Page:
- Understand your audience and adjust your messages to be relevant and specific to their unique needs and concerns. Reward practitioners should tailor their total rewards messages to different groups, especially when operating across borders or cultures. Conditions on the ground in particular parts may be much better or much worse than in other locations, and these should be taken into account when developing your communication plans. Similarly, it’s important to be sensitive to how cultural differences and expectations may impact how your intended messages are received. For example, many organisations develop a few key messages that are consistent across the organisation but then adjust the timing, delivery method, and tone of these messages to meet the unique communication preferences of individuals in different parts of the world.Nothing undermines morale more quickly than rumours or incomplete or inaccurate information.
- Communicating total rewards concepts at a time when organisations are undertaking involuntary workforce reductions could actually enhance the survivor syndrome. For instance there is often guilt associated with retaining a job when other colleagues may be laid off due to drastic budget cuts. One of the clear advantages of having and communicating a total reward strategy that includes a variety of reward elements is that you have a much wider range of messages to share with employees about ways that your programme is relevant and benefits them even in tough times.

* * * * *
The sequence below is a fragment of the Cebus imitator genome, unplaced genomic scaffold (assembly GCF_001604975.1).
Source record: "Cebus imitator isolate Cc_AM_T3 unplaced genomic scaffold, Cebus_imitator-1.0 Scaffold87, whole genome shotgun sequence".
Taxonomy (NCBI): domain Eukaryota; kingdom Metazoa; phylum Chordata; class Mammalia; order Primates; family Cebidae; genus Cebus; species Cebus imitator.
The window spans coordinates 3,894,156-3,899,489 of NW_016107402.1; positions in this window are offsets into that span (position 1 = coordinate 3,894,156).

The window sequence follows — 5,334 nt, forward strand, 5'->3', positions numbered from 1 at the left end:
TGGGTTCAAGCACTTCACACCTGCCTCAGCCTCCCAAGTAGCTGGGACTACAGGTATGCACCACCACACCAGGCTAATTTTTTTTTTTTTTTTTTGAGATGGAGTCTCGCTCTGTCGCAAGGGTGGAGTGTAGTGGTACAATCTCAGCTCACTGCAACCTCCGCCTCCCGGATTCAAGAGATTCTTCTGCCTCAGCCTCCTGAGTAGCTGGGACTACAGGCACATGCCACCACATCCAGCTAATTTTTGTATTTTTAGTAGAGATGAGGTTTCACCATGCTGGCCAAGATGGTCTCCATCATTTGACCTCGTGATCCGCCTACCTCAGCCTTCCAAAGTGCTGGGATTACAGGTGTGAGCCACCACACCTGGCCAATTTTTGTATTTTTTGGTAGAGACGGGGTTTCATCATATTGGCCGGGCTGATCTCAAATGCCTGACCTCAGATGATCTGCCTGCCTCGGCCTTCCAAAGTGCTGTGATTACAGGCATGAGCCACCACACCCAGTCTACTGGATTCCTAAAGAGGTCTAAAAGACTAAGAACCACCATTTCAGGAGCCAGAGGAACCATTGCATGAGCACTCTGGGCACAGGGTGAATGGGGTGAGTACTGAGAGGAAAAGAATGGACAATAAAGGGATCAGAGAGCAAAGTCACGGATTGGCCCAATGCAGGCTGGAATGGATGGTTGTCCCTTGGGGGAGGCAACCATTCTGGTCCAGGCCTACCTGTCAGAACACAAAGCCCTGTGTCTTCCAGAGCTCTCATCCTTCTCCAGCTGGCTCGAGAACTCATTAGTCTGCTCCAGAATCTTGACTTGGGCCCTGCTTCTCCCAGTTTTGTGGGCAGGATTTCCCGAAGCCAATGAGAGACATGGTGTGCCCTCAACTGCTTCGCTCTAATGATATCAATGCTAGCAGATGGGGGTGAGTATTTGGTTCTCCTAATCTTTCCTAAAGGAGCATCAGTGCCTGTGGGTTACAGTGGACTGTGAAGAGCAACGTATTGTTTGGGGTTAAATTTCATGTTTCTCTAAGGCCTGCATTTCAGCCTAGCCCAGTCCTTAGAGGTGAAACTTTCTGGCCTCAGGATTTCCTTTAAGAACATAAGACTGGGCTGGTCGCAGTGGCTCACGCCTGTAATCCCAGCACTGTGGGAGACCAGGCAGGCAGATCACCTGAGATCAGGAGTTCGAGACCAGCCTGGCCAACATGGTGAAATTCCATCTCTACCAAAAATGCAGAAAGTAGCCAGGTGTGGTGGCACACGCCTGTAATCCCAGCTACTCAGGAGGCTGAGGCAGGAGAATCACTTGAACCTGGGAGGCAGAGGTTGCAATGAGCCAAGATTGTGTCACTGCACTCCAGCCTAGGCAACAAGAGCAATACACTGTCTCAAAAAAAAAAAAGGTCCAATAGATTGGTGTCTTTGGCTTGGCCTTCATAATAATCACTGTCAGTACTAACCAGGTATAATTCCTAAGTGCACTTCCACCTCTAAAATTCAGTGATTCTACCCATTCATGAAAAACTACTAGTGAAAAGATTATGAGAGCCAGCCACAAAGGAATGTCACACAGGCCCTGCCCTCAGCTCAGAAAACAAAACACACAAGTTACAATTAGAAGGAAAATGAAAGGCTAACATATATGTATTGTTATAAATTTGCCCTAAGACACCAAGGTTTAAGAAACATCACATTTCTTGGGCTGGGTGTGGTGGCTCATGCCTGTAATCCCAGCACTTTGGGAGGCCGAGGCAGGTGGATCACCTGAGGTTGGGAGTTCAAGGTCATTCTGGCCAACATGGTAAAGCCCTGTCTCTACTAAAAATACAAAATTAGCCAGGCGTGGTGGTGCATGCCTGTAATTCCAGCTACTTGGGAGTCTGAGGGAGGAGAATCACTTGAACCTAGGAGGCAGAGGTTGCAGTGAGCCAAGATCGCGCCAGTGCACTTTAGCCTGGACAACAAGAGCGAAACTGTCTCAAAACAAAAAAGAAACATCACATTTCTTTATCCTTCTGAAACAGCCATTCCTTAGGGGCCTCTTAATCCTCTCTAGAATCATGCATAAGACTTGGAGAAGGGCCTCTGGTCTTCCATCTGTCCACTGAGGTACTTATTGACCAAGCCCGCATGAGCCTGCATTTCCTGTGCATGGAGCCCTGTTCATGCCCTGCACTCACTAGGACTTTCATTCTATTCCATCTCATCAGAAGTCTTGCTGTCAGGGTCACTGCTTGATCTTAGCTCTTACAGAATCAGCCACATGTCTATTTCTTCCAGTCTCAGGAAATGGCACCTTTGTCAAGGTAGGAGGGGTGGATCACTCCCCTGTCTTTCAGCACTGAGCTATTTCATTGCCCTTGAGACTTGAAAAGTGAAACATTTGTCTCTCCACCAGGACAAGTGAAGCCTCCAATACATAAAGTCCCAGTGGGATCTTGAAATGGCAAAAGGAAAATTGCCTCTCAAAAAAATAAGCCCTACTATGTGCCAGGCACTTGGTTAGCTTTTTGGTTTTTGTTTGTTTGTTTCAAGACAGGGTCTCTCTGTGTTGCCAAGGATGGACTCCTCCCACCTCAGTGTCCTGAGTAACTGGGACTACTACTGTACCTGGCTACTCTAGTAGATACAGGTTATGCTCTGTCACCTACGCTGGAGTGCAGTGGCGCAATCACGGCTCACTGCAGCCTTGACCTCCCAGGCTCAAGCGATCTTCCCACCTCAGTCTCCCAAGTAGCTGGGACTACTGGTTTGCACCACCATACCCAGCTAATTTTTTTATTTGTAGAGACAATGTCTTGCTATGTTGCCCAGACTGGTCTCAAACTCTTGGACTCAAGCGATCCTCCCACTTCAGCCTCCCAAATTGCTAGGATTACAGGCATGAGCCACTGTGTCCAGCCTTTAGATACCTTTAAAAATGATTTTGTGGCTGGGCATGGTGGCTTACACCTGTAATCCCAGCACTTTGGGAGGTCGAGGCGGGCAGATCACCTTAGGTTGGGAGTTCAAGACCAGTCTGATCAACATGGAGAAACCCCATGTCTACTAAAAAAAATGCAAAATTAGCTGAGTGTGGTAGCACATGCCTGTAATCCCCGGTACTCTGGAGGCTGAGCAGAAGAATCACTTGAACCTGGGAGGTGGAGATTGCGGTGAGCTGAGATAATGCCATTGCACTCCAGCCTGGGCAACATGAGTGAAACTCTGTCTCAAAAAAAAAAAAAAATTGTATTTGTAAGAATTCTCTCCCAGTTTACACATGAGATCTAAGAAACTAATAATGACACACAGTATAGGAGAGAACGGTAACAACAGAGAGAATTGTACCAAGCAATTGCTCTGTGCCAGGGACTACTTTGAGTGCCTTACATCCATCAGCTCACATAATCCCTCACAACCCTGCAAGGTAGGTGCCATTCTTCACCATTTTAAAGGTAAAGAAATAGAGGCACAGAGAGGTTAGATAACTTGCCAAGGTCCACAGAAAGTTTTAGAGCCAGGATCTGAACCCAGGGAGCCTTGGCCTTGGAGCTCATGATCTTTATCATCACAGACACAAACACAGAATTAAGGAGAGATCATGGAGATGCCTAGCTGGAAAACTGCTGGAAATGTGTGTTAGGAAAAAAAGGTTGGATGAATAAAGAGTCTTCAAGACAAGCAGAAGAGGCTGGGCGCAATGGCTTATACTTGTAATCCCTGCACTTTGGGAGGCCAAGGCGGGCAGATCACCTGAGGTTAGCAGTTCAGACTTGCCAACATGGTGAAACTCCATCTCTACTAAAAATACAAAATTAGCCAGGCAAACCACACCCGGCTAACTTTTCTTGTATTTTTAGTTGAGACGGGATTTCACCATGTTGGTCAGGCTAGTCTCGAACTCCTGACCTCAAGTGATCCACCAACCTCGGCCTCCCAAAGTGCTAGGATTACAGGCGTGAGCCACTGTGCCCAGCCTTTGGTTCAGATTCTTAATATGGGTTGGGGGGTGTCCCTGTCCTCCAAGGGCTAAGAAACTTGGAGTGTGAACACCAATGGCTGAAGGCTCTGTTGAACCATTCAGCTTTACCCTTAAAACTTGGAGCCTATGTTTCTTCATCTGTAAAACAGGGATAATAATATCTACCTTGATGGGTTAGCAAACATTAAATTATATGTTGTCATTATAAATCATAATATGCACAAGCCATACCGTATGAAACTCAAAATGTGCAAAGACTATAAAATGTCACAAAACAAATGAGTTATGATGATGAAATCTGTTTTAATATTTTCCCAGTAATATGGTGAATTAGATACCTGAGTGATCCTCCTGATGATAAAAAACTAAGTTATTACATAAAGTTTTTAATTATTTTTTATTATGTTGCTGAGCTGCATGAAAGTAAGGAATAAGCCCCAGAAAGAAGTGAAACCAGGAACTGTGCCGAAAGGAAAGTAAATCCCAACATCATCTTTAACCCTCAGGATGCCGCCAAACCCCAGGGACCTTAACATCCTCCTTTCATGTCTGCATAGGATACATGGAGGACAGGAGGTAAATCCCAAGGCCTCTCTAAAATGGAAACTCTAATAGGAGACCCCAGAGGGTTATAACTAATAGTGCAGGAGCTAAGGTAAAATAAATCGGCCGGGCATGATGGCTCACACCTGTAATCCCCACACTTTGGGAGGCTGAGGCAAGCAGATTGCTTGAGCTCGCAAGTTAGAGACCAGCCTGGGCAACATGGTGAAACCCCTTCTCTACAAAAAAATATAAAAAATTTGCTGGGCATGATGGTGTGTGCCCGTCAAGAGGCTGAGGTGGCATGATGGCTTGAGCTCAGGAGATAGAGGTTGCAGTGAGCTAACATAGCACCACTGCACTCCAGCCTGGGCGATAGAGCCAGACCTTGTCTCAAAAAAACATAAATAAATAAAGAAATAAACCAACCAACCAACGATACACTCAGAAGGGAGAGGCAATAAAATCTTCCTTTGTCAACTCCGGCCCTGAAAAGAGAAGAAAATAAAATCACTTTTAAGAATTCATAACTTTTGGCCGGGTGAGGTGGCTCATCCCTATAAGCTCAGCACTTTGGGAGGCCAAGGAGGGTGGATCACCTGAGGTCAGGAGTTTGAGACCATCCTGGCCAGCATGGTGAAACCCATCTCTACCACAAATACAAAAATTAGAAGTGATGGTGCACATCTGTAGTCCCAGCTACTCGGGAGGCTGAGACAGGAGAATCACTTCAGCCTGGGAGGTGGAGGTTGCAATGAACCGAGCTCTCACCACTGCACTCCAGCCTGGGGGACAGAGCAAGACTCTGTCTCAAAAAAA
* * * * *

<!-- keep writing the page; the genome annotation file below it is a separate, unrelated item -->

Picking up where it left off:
Although good communication is a powerful tool, it cannot do everything. Even the best communication cannot compensate for a bad business strategy. It cannot cover up badly designed programmes or create employee loyalty in a distrustful environment. However, a well-designed, well-executed communication strategy can help organisations and individuals become more effective and focused in this challenging economic environment.
Adam Sorensen, global remuneration professional, is a senior practice leader with global human resources association WorldatWork